But, after a very very very long day, we saw our stuff go off on the truck and oddly enough, I felt relieved. You might think watching all your worldly possessions disappear with a man you've only known for less than 24 hours might be unsettling, but at that point, I basically just wanted it to "go away." The scary part was all that was left in our apartment.
We didn't leave SB the next day until 7pm (which was ok because we missed Friday night rush hour). By some miracle (basically called Deetie and Hubby) we fit just about everything into Guinevere (our Volvo). We gave away everything we could and threw away a few items we might not have otherwise, and we were off.
We barely would have made our truck deadline if it weren't for JDT and DM who spent a good portion of the weekend AND the night before helping pack up all our stuff (which I still contend was procreating when we weren't looking).
Yesterday was hard. Goodbyes are terrible. I'm sure it will REALLY hit me once we leave California. But when we arrived in LA yesterday, my stepdad made us martinis as we unloaded the car and I could tell that I was already feeling seriously blah.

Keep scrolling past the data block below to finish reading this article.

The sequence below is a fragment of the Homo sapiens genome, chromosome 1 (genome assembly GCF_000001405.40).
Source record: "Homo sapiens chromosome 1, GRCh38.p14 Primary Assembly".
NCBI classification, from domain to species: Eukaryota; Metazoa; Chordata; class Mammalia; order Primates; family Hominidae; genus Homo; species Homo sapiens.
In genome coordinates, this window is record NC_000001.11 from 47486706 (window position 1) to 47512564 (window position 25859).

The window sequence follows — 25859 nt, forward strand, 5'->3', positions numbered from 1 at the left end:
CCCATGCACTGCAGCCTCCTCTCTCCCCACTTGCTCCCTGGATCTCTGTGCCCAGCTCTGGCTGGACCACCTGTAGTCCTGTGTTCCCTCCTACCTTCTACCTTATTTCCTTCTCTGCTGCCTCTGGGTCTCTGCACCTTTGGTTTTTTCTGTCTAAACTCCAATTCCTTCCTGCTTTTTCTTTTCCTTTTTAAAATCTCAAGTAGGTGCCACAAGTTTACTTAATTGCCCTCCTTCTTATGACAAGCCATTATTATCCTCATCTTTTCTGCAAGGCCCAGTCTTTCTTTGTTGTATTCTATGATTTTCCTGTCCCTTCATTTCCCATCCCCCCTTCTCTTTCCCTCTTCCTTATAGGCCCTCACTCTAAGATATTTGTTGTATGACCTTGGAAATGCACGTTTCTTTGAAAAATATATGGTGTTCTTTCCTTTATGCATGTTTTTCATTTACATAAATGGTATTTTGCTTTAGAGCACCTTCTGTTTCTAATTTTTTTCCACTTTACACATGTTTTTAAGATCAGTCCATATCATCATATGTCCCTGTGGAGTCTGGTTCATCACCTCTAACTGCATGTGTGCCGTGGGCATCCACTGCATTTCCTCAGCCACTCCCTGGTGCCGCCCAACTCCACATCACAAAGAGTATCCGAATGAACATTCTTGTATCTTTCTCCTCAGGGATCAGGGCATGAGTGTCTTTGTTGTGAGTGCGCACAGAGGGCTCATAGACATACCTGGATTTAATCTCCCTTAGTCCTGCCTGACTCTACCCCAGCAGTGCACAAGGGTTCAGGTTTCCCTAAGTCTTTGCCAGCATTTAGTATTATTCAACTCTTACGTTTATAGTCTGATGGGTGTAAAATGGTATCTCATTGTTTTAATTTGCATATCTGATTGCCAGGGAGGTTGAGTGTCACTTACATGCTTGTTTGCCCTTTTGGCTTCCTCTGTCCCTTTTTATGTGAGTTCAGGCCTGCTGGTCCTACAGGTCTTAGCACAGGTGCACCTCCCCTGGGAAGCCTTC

My time in SB defines the quintessential "love-hate relationship." I've got a lot to sort out in the coming weeks.
Sunday, April 22, 2007
This is what I start doing to the boxes when packing just gets too humdrum. I'm SURE the movers will appreciate my efforts.
Actually, now that I think about it "Books & Bottles" is the perfect alliterative title for my dream enterprise: A Bookstore Bar!
Saturday, April 21, 2007
Friday, April 20, 2007
But life is full of goodbyes--constantly. Sometimes we say goodbye to ourselves, shed the old us for a new version. That brings me to yesterday's horoscope:
You appear to have all the requisite tools to remodel those aspects of your life that, according to you, need it most. What more is there to say but go for it?
Well, I'm going for it, that's for sure. But I'm taking some luggage with me (luggage--not baggage). Mementos are important...even the non-tangible ones.
It well may be
That we will never meet again
But in this lifetime
Let me say before we part
So much of me
Is made of what I've learned from you
You'll be with me,
Like a handprint on my heart
Wednesday, April 18, 2007
From The Progress Report